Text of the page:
Security concerns about Internet of Things (IoT) consumer gear has now spread to speeding cameras used in smart cities.
TheNewspaper.com rang alarm bells about the proliferation of connected smart city technology that is vulnerable to hackers.
Specifically it reported on worrying Kaspersky Lab research that found a large number of connected speeding cameras deployed in smart city initiatives were easily hackable.
Kaspersky published its results in a paper for a conference that looked at smart city security hazards.
The Russian researchers explored the security vulnerabilities related to smart city technology using the Shodan search engine. They suspected many cities are deploying IoT devices to jump on the smart city bandwagon without fully examining how secure the technology is.
In their research they found many instances of traffic cameras that were vulnerable to hackers, made by vendors like Redflex Traffic Systems.
“We found speedcam IP addresses by pure chance… We decided to check that passwords were being used,” said Vladimir Dashchenko and Denis Makrushin from Kaspersky Lab.
“Imagine our surprise when we realized there was no password and the entire video stream was available to all Internet users. Openly broadcast data includes not only the video stream itself, but additional data, such as the geographical coordinates of cameras, as well.”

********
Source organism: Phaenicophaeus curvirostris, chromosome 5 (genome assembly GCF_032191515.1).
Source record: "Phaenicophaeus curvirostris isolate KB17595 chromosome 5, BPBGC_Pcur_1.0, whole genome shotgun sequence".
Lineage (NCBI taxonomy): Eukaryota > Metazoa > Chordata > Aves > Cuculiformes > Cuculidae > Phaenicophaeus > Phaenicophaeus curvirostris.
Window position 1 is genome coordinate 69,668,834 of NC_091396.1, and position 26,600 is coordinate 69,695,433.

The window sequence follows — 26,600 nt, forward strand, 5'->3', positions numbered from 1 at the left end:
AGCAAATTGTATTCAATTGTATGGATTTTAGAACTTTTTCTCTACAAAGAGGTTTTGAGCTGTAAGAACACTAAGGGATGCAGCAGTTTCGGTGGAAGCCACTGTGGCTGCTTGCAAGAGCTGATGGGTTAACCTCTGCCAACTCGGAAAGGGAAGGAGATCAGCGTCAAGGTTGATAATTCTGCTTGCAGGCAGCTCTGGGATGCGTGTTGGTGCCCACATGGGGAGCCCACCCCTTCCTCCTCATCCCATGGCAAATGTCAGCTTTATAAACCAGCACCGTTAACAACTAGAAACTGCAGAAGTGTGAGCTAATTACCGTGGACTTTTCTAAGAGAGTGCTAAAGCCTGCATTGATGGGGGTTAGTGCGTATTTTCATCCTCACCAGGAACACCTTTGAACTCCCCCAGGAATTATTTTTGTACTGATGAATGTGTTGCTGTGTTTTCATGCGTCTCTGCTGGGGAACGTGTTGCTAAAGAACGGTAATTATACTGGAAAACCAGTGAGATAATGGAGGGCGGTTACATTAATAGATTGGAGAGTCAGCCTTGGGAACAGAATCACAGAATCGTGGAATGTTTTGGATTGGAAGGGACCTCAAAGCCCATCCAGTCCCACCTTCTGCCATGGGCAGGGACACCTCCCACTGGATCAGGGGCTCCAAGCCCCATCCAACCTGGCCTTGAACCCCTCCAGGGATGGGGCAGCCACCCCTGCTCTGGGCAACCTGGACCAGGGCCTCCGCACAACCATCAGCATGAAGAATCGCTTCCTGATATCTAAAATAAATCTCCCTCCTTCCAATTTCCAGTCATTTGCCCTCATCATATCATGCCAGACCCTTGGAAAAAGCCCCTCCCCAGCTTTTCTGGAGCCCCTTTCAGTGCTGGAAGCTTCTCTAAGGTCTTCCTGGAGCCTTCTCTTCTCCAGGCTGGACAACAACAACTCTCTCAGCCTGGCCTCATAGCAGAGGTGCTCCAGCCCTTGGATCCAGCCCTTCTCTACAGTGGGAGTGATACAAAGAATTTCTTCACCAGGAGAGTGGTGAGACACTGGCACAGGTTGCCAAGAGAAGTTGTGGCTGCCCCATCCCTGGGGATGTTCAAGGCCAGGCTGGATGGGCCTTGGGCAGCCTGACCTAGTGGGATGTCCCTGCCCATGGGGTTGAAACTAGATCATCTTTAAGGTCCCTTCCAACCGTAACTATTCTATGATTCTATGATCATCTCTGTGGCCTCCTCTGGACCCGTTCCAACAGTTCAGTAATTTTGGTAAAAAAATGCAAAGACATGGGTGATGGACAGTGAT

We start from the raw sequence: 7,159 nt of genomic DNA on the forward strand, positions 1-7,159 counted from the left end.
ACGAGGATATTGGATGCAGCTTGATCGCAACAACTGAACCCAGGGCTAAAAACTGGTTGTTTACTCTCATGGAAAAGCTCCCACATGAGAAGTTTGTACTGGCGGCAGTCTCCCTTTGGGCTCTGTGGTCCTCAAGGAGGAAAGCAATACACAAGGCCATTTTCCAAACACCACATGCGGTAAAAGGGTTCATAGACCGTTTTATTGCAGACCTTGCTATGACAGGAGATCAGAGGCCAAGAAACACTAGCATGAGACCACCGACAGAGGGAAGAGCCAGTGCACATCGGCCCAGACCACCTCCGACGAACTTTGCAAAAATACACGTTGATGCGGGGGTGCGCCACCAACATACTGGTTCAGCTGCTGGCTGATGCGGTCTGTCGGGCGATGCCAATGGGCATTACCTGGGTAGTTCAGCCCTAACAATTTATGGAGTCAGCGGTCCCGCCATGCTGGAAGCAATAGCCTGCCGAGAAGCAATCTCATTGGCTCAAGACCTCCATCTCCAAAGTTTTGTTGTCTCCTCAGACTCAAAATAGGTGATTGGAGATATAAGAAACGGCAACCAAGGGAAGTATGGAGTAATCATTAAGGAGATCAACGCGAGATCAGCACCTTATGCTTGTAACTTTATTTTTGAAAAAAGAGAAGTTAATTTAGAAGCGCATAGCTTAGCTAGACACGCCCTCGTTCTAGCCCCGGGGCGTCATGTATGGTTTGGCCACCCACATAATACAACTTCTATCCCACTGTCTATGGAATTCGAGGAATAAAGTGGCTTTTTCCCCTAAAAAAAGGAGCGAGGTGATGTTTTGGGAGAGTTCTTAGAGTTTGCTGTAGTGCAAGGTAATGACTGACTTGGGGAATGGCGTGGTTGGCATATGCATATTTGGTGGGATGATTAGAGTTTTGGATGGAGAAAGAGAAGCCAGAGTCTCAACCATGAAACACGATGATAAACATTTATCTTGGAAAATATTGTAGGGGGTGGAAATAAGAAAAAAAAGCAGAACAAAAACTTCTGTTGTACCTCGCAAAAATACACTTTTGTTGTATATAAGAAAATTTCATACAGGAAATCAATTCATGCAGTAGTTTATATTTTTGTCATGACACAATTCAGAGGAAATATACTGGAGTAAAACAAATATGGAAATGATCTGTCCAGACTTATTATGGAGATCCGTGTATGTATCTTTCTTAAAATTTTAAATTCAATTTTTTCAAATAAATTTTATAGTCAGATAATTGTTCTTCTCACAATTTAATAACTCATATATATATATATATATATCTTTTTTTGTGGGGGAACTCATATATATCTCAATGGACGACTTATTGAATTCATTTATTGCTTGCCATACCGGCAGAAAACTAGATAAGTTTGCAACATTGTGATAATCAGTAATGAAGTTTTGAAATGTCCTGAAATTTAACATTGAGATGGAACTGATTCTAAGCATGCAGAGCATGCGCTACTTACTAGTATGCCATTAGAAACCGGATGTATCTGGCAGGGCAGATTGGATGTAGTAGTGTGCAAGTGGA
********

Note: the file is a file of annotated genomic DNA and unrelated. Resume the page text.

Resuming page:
A roadmap to hacking a smart city?
Security weaknesses extended into other municipal systems via routers and other equipment used for automated ticketing.
The cause of these vulnerabilities are usually neglectful system administrators often do not set up passwords when installing IoT devices, opening them up to hackers from around the globe.
“Even in not so smart cities, those devices are already processing gigabytes of citizens’ data and unfortunately are not always secure enough to defend against third parties set on manipulating them,” said the Kaspersky researchers.
This follows earlier reports that the U.S. government is increasingly worried that IoT technology harbors lurking security threats, particularly from terrorists. Various government departments had set up initiatives to assessing the threat posed by this new technology, and to find ways to properly combat next-generation terrorism tactics.